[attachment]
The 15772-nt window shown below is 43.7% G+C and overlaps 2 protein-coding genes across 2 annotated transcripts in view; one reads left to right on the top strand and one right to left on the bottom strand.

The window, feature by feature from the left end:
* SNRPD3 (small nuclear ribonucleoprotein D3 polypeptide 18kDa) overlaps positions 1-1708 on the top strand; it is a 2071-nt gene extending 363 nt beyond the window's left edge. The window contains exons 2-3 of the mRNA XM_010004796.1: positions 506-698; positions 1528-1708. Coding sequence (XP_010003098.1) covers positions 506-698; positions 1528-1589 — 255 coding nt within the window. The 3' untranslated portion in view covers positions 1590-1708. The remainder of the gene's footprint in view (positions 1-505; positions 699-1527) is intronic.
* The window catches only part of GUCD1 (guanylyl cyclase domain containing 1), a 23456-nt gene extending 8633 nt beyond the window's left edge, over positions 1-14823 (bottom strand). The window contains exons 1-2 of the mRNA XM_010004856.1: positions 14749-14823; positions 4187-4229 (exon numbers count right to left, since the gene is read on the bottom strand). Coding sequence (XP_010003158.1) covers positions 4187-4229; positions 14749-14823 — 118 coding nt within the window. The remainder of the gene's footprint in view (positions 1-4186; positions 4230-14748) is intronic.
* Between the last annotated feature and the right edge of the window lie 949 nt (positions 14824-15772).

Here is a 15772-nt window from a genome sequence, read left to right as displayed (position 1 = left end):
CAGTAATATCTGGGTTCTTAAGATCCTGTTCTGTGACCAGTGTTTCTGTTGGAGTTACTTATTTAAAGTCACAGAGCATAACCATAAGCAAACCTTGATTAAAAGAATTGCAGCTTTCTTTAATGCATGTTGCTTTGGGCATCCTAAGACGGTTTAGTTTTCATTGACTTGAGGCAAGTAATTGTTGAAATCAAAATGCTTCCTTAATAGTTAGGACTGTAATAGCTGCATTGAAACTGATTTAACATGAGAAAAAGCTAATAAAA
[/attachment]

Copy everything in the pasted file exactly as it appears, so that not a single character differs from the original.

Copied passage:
The 15772-nt window shown below is 43.7% G+C and overlaps 2 protein-coding genes across 2 annotated transcripts in view; one reads left to right on the top strand and one right to left on the bottom strand.

The window, feature by feature from the left end:
* SNRPD3 (small nuclear ribonucleoprotein D3 polypeptide 18kDa) overlaps positions 1-1708 on the top strand; it is a 2071-nt gene extending 363 nt beyond the window's left edge. The window contains exons 2-3 of the mRNA XM_010004796.1: positions 506-698; positions 1528-1708. Coding sequence (XP_010003098.1) covers positions 506-698; positions 1528-1589 — 255 coding nt within the window. The 3' untranslated portion in view covers positions 1590-1708. The remainder of the gene's footprint in view (positions 1-505; positions 699-1527) is intronic.
* The window catches only part of GUCD1 (guanylyl cyclase domain containing 1), a 23456-nt gene extending 8633 nt beyond the window's left edge, over positions 1-14823 (bottom strand). The window contains exons 1-2 of the mRNA XM_010004856.1: positions 14749-14823; positions 4187-4229 (exon numbers count right to left, since the gene is read on the bottom strand). Coding sequence (XP_010003158.1) covers positions 4187-4229; positions 14749-14823 — 118 coding nt within the window. The remainder of the gene's footprint in view (positions 1-4186; positions 4230-14748) is intronic.
* Between the last annotated feature and the right edge of the window lie 949 nt (positions 14824-15772).

Here is a 15772-nt window from a genome sequence, read left to right as displayed (position 1 = left end):
CAGTAATATCTGGGTTCTTAAGATCCTGTTCTGTGACCAGTGTTTCTGTTGGAGTTACTTATTTAAAGTCACAGAGCATAACCATAAGCAAACCTTGATTAAAAGAATTGCAGCTTTCTTTAATGCATGTTGCTTTGGGCATCCTAAGACGGTTTAGTTTTCATTGACTTGAGGCAAGTAATTGTTGAAATCAAAATGCTTCCTTAATAGTTAGGACTGTAATAGCTGCATTGAAACTGATTTAACATGAGAAAAAGCTAATAAAA